The National Institute of Building Sciences (NIBS) issued Natural Hazard Mitigation Saves: 2017 Interim Report, more than a decade after releasing its original report on the same topic and only days after the National Oceanic and Atmospheric Administration (NOAA) declared 2017 the costliest year on record for weather and climate disasters. Sixteen events in 2017 had losses exceeding $1 billion, with total costs of approximately $306 billion, eclipsing the record losses in 2005 by $100 billion
As NOAA exemplified, natural hazards present significant risks to many communities across the United States. Fortunately, there are measures governments, building owners, developers, tenants, and others can take to reduce the impacts of such events. The 2017 Interim Report highlights the benefits of two such mitigation strategies.
During the ongoing study, the NIBS’s project team looked at the results of 23 years of federally funded mitigation grants provided by the Federal Emergency Management Agency (FEMA), U.S. Economic Development Administration (EDA), and U.S. Department of Housing and Urban Development (HUD) and found mitigation funding can save the nation $6 in future disaster costs for every $1 spent on hazard mitigation.
In addition, the project team looked at scenarios that focus on designing new buildings to exceed provisions of the 2015 International Codes (I-Codes), the model building codes developed by the International Code Council (ICC). The 2017 Interim Report demonstrates that investing in hazard mitigation measures to exceed select code requirements can save the nation $4 for every $1 spent.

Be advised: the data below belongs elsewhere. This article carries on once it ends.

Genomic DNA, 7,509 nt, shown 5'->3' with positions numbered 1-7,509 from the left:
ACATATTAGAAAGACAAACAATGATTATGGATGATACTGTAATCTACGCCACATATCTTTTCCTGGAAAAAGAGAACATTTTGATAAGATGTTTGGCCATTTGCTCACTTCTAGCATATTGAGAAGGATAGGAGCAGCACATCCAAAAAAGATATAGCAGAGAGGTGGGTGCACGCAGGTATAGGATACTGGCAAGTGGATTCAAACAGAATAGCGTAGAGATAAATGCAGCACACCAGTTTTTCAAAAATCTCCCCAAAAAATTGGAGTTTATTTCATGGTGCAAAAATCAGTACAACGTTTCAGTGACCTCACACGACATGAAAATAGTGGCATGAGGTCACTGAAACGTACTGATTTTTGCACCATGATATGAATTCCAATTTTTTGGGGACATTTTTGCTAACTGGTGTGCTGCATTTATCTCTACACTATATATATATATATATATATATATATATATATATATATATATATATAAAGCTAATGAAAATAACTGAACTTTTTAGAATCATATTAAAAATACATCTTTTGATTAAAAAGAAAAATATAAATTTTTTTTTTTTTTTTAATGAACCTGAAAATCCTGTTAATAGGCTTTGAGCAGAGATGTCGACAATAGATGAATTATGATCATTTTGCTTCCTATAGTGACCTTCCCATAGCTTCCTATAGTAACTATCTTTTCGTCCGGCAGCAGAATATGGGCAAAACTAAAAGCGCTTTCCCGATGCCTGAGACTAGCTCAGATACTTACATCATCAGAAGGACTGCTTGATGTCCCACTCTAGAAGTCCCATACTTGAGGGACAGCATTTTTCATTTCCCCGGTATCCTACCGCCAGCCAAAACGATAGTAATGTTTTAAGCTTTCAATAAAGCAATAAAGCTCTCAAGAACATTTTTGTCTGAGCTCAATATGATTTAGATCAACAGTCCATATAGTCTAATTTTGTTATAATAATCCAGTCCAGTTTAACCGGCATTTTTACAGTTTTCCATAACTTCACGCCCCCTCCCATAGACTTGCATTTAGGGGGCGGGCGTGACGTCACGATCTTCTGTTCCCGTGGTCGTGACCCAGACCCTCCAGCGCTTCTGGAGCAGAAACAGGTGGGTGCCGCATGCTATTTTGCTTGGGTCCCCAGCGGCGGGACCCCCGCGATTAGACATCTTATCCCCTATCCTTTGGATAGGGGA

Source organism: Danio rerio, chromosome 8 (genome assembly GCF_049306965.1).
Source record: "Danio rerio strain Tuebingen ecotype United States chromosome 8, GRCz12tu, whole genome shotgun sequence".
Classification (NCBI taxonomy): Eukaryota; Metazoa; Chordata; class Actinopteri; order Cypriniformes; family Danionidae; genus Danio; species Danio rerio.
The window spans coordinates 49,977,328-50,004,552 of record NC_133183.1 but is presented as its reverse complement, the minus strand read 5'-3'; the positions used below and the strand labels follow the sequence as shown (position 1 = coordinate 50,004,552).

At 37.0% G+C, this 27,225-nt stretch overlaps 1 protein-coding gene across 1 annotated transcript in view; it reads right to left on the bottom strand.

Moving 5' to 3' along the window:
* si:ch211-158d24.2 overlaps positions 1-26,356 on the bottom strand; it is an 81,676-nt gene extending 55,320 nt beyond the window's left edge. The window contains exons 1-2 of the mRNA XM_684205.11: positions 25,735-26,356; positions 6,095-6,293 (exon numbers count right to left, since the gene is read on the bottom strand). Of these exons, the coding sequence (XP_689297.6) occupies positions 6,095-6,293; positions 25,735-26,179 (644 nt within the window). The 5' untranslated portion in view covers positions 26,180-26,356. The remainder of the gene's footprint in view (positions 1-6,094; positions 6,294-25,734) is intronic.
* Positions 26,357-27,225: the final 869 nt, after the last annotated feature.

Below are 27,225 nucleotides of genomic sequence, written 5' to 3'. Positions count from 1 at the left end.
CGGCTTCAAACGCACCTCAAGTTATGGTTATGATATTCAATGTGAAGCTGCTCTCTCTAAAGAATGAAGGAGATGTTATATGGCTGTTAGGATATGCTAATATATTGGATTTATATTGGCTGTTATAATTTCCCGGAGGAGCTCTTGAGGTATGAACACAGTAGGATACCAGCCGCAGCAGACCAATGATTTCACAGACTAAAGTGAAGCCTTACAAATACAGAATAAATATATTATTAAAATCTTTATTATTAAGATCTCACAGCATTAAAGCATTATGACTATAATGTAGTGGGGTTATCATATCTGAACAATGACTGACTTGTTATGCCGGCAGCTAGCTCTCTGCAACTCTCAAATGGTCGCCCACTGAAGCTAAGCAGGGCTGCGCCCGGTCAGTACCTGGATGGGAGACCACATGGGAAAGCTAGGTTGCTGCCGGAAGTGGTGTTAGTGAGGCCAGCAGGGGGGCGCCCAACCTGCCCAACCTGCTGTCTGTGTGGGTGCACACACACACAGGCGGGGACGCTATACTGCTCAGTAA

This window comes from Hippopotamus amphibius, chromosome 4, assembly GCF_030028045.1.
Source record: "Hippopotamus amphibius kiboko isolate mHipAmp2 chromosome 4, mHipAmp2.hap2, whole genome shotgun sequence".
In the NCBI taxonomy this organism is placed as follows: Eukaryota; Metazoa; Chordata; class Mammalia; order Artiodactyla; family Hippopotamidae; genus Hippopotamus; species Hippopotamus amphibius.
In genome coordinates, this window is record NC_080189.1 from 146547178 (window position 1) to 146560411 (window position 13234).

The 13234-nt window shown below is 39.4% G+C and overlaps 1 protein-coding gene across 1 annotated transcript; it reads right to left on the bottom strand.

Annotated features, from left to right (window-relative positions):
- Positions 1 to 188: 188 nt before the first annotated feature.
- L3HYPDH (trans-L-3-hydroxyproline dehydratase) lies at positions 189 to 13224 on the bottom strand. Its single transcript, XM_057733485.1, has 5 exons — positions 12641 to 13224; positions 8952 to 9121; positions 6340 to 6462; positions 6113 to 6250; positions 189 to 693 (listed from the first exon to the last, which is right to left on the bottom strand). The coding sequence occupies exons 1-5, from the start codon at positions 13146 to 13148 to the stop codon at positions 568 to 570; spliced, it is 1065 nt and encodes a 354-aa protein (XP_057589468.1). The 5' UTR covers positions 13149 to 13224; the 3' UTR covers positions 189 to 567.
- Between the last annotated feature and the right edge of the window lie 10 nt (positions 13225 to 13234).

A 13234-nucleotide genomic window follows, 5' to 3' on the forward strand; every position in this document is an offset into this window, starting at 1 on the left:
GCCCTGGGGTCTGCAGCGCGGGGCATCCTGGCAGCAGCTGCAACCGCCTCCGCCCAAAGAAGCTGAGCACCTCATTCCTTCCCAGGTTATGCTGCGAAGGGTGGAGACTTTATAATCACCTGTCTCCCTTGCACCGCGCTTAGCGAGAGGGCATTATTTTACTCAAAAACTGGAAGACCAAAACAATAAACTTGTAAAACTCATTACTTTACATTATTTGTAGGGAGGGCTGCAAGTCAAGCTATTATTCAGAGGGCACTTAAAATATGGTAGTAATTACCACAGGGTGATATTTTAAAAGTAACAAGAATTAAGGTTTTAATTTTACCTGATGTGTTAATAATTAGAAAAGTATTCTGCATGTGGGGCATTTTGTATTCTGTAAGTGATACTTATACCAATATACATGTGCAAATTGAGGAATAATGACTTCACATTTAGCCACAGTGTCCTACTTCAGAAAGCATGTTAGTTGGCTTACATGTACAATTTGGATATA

The project team estimated that just implementing these two sets of mitigation strategies would prevent 600 deaths, 1 million nonfatal injuries, and 4,000 cases of post-traumatic stress disorder in the long term. In addition, designing new buildings to exceed the 2015 International Building Code (IBC) and International Residential Code would result in 87,000 new, long-term jobs, and an approximate 1 percent increase in utilization of domestically produced construction material.
The public-sector mitigation strategies the project team studied include the following:
- For flood resistance, acquire or demolish flood-prone buildings, especially single-family homes, manufactured homes, and two- to four-family dwellings.
- For wind resistance, add hurricane shutters, tornado safe rooms, and other common measures.
- For earthquake resistance, strengthen various structural and nonstructural components.
- For fire resistance, replace roofs, manage vegetation to reduce fuels, and replace wooden water tanks.
The strategies to exceed minimum requirements of the 2015 I-Codes include the following:
- For flood resistance (to address riverine flooding and hurricane surge), build new homes higher than required by the 2015 IBC.
- For resistance to hurricane winds, build new homes to comply with the Insurance Institute for Business & Home Safety (IBHS) FORTIFIED Home Hurricane standards.